This is an update to my
I emailed Paul Jansen again, with a link to Andrew Sterling Hanenkamp’s blog post and mine. Here’s Paul’s reply:
Sorry for not answering yet. I am heading a successful company, which means loads of work to do;-)… Your chances increase in case you ask me the same question more than once.
Here are the results for the TIOBE index run for today. The query that has been applied is +”<language> programming”. Here is an overview of the number of hits:
1. Perl – Google: 966,000
1. Python – Google: 584,000
2. Perl – Yahoo: 2,570,000
2. Python – Yahoo: 2,170,000
3. Perl – Google Blogs: 164,518
3. Python – Google Blogs: 90,393
4. Perl – MSN: 1,210,000
4. Python – MSN: 965,000
5. Perl   – YouTube (marginal influence): 8
5. Python – YouTube (marginal influence): 52
So Python is closer to Perl for Yahoo and MSN if compared to the Google and Google Blogs hits. You only calculated Google and Google Blogs, so this might explain our different conclusions. It is possible that there was a temporary peak for Python in January. This occurs often when a language is in the spot light for some reason.
BTW. All this results in a score for Perl of 5.930% and for Python of 4.595%. I hope this answers your question!
The difference in hit count between Google and Yahoo is remarkable. Perhaps Yahoo crawls deeper. Perhaps Google is smarter about discarding duplicate content. I suspect the latter. (I’ll talk more about the differences between search engines in another post.)
The difference also highlights a problem with the TIOBE methodology. They’re combining the absolute hits from each search engine before normalizing. That will bias the TIOBE results towards search engines that give high hit counts. Are the results from Yahoo really twice as significant as the result from Google? You can argue it either way, but I think TIOBE should normalize the results from each search engine separately and then combine them. That would give the Yahoo view of programming language popularity equal weight to the Google and MSN views.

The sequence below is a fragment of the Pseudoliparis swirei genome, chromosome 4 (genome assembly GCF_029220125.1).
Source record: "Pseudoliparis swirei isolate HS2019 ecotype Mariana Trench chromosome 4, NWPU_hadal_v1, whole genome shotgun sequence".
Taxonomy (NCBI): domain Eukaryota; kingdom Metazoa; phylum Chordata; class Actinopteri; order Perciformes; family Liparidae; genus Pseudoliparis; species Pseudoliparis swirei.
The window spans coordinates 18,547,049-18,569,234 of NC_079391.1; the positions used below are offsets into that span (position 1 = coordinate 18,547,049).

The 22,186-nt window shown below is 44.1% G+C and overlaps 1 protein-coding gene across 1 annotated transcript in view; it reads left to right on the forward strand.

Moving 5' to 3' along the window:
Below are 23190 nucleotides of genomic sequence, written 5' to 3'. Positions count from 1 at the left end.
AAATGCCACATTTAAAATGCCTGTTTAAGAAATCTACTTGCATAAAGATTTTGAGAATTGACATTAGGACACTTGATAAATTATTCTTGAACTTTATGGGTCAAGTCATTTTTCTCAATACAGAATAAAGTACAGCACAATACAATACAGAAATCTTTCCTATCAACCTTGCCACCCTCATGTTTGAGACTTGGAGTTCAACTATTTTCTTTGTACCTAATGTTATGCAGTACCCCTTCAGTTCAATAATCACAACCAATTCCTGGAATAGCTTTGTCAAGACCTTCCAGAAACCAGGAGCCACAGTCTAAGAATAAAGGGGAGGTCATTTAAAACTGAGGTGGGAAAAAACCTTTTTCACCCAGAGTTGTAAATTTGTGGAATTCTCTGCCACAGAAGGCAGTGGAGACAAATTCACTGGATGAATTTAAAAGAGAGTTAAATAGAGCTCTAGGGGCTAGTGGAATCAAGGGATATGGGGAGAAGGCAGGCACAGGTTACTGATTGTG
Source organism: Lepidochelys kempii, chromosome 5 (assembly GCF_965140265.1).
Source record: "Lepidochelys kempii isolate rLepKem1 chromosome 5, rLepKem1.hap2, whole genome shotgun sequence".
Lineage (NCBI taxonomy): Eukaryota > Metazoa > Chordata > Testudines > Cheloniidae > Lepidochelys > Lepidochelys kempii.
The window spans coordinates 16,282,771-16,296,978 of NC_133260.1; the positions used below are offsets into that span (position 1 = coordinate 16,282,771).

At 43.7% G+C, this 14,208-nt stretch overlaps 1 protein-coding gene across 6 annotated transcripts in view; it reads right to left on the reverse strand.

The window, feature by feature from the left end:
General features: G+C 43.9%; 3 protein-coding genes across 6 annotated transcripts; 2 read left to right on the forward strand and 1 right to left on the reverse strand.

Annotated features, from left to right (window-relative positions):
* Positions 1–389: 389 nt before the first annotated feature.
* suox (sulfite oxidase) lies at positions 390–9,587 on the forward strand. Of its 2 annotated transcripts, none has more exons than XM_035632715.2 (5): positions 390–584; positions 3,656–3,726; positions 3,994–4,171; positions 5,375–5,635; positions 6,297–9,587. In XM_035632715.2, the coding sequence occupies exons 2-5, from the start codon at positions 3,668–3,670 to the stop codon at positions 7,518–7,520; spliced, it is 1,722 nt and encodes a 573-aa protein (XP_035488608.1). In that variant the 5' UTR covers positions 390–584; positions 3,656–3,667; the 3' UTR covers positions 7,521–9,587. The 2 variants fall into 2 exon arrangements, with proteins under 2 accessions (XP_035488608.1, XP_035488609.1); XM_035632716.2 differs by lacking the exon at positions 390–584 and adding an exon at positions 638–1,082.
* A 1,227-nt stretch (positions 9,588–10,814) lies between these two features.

(Update 2008-04-21: Turns out that they do normalize each search engine separately, so I’ve struck out those two paragraphs. However, normalizing each search engine separately then raises the issue of how the normalized results are combined. My reading of the current definition is that they all get equal weight. So the question shifts from “Are the results from Yahoo really twice as significant as the result from Google?” to “Are the ~60 results from YouTube really just as significant as the ~1,500,000 results from Google?”)
I’d either drop Google Blogs search or add in another blog search to balance it. I’d also drop site specific searches, like YouTube, as the hits are too low to be useful and the other engines cover it anyway.
I’m also puzzled by the month-to-month volatility:
“It is possible that there was a temporary peak for Python in January. This occurs often when a language is in the spot light for some reason.”
It seems unlikely that enough new pages containing “foo language” could appear in one month to cause a significant spike in the results. And to then disappear the next month is even more unlikely.
It seems more likely to me that these spikes are ‘noise’ caused by the search engine index update processes. Even if they’re genuine spikes, actual programming language “popularity” doesn’t change significantly month to month. Pretending it does isn’t helpful and devalues the information they’re trying to provide.
I’d like to see TIOBE focus on something like a 3 month moving average.
Update: It seems that the TIOBE Index is being gamed.
6 thoughts on “TIOBE or not TIOBE – An Update”
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This is all arguing about nothing. What does the number of hits for “X programming” have to do with anything?
It is absurd for him to draw the conclusion that Perl is less popular as a programming language because there are fewer hits for “perl programming” in any given search engine. It is a leap of logic so huge that I’m astonished that anyone gives a damn.
Andy, you’re right of course that people read much more into it than it’s worth. That’s why I wanted to dig into it a little to see what merit, if any, there was.
They make two big claims: “The TIOBE Programming Community index gives an indication of the popularity of programming languages” and “The ratings are based on the number of skilled engineers world-wide, courses and third party vendors.”
The first of those I could accept, just, if popularity was in quotes and with a caveat added like “based on the popularity of a simple search term”.
The second just seems plain wrong. The most charitable explanation is that those are the kinds of things most likely to generate hits, but the statement is certainly misleading.
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